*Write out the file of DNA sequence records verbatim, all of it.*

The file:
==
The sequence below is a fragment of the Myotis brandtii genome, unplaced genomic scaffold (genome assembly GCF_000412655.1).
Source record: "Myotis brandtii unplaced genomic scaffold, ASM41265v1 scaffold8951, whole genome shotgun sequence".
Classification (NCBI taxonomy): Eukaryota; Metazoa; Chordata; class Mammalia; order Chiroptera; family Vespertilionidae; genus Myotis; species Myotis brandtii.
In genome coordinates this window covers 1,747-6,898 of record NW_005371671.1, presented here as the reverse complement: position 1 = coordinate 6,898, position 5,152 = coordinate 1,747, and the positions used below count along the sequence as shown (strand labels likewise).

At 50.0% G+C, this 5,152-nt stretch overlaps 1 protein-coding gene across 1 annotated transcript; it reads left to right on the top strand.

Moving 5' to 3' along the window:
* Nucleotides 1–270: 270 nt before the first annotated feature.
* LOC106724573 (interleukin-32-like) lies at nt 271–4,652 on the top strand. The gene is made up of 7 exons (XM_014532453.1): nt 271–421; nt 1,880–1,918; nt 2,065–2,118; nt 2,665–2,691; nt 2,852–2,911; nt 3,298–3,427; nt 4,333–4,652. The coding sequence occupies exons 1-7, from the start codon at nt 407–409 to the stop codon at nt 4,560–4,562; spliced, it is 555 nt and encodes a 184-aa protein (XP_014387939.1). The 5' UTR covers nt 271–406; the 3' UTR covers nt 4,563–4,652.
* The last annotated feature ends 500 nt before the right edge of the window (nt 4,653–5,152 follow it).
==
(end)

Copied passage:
The sequence below is a fragment of the Myotis brandtii genome, unplaced genomic scaffold (genome assembly GCF_000412655.1).
Source record: "Myotis brandtii unplaced genomic scaffold, ASM41265v1 scaffold8951, whole genome shotgun sequence".
Classification (NCBI taxonomy): Eukaryota; Metazoa; Chordata; class Mammalia; order Chiroptera; family Vespertilionidae; genus Myotis; species Myotis brandtii.
In genome coordinates this window covers 1,747-6,898 of record NW_005371671.1, presented here as the reverse complement: position 1 = coordinate 6,898, position 5,152 = coordinate 1,747, and the positions used below count along the sequence as shown (strand labels likewise).

At 50.0% G+C, this 5,152-nt stretch overlaps 1 protein-coding gene across 1 annotated transcript; it reads left to right on the top strand.

Moving 5' to 3' along the window:
* Nucleotides 1–270: 270 nt before the first annotated feature.
* LOC106724573 (interleukin-32-like) lies at nt 271–4,652 on the top strand. The gene is made up of 7 exons (XM_014532453.1): nt 271–421; nt 1,880–1,918; nt 2,065–2,118; nt 2,665–2,691; nt 2,852–2,911; nt 3,298–3,427; nt 4,333–4,652. The coding sequence occupies exons 1-7, from the start codon at nt 407–409 to the stop codon at nt 4,560–4,562; spliced, it is 555 nt and encodes a 184-aa protein (XP_014387939.1). The 5' UTR covers nt 271–406; the 3' UTR covers nt 4,563–4,652.
* The last annotated feature ends 500 nt before the right edge of the window (nt 4,653–5,152 follow it).